In my last post, I complained about the lack of published game systems conductive to tabletop roleplaying with a focus on character immersion. I said that the kind of roleplaying that I like the best seems difficult to put into a published book.
In this post, I’ll attempt to elaborate on the kind of play that to me is ideal with examples, good and bad, from published games.
I started roleplaying with Dungeons & Dragons, but the whole thing really started to click for me when I discovered Vampire: the Masquerade. Especially in the second edition core books and the Vampire supplements of that era, the game had a street level focus. A lot of attention was paid to the player characters and who they were. The books brimmed with advice about mood and theme.
I sixteen at the time, so we had our share of vampires with katanas. Still, the game encouraged social stuff like status games in the vampire community, love, and mentor characters. This was great. Finally a game where we play out social situations while being other people.
Unfortunately Vampire also has systems that are pure poison for character-based play of the type I love, and we spent a lot of energy dodging those systems. At that age, I didn’t have the understanding or confidence just to cut them out.
The worst offender is the idea of Blood Bond, a supernaturally enfored love that is imposed on those who drink from a given vampire too many times. The Blood Bond strikes the closest and most meaningful relationships a character has and replaces them with a supernaturally stagnant, emotionally sterile, fundamentally boring force. The Blood Bond is poison because it neutralizes all organic emotional change.
Vampire and other White Wolf games have plenty of similar superpowers that affect a character emotionally or mentally. I’ve found that when playing in this kind of a game, holding onto character consistency sometimes requires a lot of work and serious game mechanical investment into every relevant immunity that can protect the character from in-game forces that would lead to a loss of character integrity on a metagame level.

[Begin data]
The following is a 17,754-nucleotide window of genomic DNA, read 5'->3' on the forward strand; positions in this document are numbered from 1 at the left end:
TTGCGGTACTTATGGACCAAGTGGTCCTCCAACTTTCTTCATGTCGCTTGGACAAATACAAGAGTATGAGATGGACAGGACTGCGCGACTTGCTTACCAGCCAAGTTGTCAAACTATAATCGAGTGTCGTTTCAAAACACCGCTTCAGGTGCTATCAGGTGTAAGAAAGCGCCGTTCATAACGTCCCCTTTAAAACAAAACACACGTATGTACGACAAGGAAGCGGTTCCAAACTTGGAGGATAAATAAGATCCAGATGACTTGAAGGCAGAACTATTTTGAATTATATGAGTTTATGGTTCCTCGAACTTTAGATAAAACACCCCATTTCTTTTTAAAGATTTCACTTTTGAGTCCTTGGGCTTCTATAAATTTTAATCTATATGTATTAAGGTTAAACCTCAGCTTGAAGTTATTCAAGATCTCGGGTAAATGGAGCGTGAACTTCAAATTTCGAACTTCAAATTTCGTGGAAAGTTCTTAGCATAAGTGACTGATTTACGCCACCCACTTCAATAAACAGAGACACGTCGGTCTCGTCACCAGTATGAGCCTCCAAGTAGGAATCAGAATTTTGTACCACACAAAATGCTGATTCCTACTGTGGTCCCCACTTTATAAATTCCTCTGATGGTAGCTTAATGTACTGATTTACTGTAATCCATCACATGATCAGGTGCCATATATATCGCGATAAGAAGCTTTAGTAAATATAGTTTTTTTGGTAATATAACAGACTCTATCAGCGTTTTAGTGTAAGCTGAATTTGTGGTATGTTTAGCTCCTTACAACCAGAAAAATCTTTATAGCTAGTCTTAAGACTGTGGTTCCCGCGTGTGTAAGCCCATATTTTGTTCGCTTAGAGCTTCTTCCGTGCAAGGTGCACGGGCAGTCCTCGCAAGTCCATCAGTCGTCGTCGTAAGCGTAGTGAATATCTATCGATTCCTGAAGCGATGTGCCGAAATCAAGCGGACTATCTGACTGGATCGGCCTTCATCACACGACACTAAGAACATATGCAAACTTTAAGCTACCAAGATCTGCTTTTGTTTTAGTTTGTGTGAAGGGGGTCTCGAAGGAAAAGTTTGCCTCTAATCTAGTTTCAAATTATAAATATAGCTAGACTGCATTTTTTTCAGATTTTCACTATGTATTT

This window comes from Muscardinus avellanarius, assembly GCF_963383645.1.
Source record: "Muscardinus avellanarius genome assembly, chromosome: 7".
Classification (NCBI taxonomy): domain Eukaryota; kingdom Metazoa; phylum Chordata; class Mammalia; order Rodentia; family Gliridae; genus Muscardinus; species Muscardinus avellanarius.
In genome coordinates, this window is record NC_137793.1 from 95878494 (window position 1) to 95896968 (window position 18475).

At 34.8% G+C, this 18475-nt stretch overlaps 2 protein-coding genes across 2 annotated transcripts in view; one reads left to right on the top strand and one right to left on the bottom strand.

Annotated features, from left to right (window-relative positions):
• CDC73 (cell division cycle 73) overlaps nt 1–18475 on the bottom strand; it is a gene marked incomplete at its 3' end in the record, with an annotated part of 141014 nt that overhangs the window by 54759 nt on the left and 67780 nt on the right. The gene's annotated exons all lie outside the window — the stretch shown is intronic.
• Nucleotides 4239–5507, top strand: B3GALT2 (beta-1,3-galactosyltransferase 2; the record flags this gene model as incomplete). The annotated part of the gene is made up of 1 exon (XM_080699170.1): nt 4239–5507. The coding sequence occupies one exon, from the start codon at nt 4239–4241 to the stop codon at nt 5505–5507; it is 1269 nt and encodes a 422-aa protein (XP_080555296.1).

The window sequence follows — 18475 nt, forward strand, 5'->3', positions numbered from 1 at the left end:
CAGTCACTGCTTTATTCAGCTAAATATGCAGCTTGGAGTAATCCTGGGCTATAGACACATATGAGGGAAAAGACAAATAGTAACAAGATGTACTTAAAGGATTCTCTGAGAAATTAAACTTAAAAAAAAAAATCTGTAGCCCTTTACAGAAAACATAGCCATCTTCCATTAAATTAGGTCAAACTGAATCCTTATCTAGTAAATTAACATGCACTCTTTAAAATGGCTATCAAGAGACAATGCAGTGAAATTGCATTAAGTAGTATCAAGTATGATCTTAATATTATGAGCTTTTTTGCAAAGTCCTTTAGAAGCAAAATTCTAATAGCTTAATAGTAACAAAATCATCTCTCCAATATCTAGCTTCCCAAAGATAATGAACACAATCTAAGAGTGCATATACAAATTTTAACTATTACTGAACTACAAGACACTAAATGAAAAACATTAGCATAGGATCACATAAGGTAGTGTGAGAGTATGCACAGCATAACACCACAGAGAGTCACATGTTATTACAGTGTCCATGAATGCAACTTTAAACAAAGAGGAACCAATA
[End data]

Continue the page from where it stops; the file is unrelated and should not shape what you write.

So what do I do when I play a game like this?
Normally, when I create a character, I use two tools. One is Markus Montola’s framework of enabling and disabling characteristics, where enabling characteristics (impulsive, helpful, outgoing) help the character to engage with her surroundings and disabling characteristics (shy, reclusive, distrustful) keep the character away from play.
The other tool is perhaps the more important one, and generates the core of the character. This is the character’s central contradiction, or preferably contradictions. The character is selfish and likes to help people, she’s superficial and loves classical culture, she wants fame but needs to keep her integrity. Juggling these qualities then becomes the engine that moves the character forward, and helps me know how she’ll react to a situation in a game.
Keeping the character’s engine running in my head and coming up with surprising, interesting and logical reactions, initiatives and ideas is central as I experience the world through the character in emotional terms. After a while, the character’s engine becomes second nature, and I can reflect on the things that happen around me from this specific perspective.